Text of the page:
I am sure, at this moment, many of you have been transported back through time to your own first speech. I know you identify with how I felt. But, I am sure you also feel the benefits of what Toastmasters has done for you. So, what happened next? I became involved in the running of Youth Leadership courses at my school, and in assisting at other schools. Two years ago I decided to get involved in the running of Speechcraft courses that are run on the same basis – 8 weekly sessions of fairly intense Toastmasters training encompassing learning the skills of meeting procedure; doing impromptu speeches; finding out about the intricacies of vocal variety, gestures and body language; learning about the value of organisation and planning and a host of other skills that one assimilates along the way.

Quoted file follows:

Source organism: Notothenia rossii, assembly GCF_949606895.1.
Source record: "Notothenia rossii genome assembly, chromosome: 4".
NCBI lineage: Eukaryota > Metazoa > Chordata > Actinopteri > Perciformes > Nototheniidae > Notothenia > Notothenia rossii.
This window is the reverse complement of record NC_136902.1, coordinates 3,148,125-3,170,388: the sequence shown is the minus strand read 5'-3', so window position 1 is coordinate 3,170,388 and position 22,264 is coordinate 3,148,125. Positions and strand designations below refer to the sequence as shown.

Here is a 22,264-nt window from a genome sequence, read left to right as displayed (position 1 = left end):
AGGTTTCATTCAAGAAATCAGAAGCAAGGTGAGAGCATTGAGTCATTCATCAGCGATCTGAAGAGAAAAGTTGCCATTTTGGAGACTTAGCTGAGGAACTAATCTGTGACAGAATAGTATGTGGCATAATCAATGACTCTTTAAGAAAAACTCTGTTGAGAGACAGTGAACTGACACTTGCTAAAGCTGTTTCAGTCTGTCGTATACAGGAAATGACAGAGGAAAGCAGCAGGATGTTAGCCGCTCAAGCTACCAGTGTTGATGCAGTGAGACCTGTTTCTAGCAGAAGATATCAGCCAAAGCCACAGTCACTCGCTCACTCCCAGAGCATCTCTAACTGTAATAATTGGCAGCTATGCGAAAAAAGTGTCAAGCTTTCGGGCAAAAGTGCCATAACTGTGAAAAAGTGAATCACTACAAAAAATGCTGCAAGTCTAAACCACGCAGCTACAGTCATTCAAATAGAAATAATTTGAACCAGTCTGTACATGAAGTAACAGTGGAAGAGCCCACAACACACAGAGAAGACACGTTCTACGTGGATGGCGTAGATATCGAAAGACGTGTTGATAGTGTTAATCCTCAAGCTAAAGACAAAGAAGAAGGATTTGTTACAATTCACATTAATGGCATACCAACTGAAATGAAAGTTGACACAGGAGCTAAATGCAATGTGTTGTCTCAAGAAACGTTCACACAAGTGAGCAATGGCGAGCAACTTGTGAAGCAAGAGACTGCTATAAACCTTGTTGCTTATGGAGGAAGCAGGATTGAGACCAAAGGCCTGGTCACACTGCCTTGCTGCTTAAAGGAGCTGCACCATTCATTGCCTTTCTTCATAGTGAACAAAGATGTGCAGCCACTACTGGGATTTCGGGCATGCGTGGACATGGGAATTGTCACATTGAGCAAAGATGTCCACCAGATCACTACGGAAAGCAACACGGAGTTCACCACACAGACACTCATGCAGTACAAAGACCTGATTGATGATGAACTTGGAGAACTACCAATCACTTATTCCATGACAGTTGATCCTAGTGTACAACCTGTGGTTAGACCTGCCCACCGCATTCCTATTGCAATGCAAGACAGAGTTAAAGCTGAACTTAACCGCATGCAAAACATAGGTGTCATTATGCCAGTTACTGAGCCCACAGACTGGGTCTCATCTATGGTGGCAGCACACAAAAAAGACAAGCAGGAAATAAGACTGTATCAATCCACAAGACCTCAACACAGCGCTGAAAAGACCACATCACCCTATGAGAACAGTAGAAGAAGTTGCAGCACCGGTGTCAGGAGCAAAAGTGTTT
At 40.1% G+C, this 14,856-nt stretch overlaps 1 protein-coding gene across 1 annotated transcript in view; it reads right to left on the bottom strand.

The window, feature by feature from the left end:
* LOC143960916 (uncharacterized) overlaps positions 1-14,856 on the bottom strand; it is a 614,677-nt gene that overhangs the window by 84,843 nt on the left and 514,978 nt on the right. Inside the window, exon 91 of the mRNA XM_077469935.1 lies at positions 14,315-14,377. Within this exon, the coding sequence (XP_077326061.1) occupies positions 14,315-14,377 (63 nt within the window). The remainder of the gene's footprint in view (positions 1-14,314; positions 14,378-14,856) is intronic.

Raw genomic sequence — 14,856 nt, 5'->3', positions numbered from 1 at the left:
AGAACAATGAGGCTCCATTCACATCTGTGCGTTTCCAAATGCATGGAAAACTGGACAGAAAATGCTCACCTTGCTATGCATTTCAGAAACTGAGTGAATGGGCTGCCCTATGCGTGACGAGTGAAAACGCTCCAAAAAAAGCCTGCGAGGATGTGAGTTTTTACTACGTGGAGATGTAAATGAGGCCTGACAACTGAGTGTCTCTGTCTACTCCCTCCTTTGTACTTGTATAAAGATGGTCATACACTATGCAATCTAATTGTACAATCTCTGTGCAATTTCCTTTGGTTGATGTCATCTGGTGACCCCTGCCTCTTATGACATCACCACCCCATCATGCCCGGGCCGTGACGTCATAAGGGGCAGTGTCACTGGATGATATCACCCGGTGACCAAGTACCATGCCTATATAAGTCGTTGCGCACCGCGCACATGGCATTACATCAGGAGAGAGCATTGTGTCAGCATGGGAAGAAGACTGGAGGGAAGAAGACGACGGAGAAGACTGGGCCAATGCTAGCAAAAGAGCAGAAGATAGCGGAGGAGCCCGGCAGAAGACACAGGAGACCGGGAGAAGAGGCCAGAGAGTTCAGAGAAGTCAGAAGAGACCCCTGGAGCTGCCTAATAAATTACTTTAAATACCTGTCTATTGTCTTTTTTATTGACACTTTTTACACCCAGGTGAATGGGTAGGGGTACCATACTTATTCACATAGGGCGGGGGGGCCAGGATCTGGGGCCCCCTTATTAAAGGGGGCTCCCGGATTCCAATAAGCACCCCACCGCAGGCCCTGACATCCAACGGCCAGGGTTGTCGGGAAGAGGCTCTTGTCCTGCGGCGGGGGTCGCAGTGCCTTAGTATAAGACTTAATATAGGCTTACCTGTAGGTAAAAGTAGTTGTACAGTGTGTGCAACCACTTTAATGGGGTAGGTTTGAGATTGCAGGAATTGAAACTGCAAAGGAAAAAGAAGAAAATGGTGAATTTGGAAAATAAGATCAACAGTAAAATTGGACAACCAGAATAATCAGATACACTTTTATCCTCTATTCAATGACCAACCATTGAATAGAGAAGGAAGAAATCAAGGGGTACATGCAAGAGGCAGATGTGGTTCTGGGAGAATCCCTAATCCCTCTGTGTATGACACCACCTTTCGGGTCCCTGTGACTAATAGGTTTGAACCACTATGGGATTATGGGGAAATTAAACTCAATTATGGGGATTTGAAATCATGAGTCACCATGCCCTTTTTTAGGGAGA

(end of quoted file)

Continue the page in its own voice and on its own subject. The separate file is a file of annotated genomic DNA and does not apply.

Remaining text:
Fourteen Youth Leadership courses and three Speechcraft courses and I still can’t get over the ‘kick’ it gives me to see the metamorphosis – literally lives are changed by the experience. I shouldn’t be surprised. I have experienced it in my own life. So have you. My challenge to all Algoa members is to get involved. I know you are all busy people, but giving back what you have gained to the community – at any level – will give you much more satisfaction than if you had kept it to yourself. Clearly not everyone wants to run a course, but you can offer to help. Speak to VPEd, Alison Immelman, to find out where your help might be needed.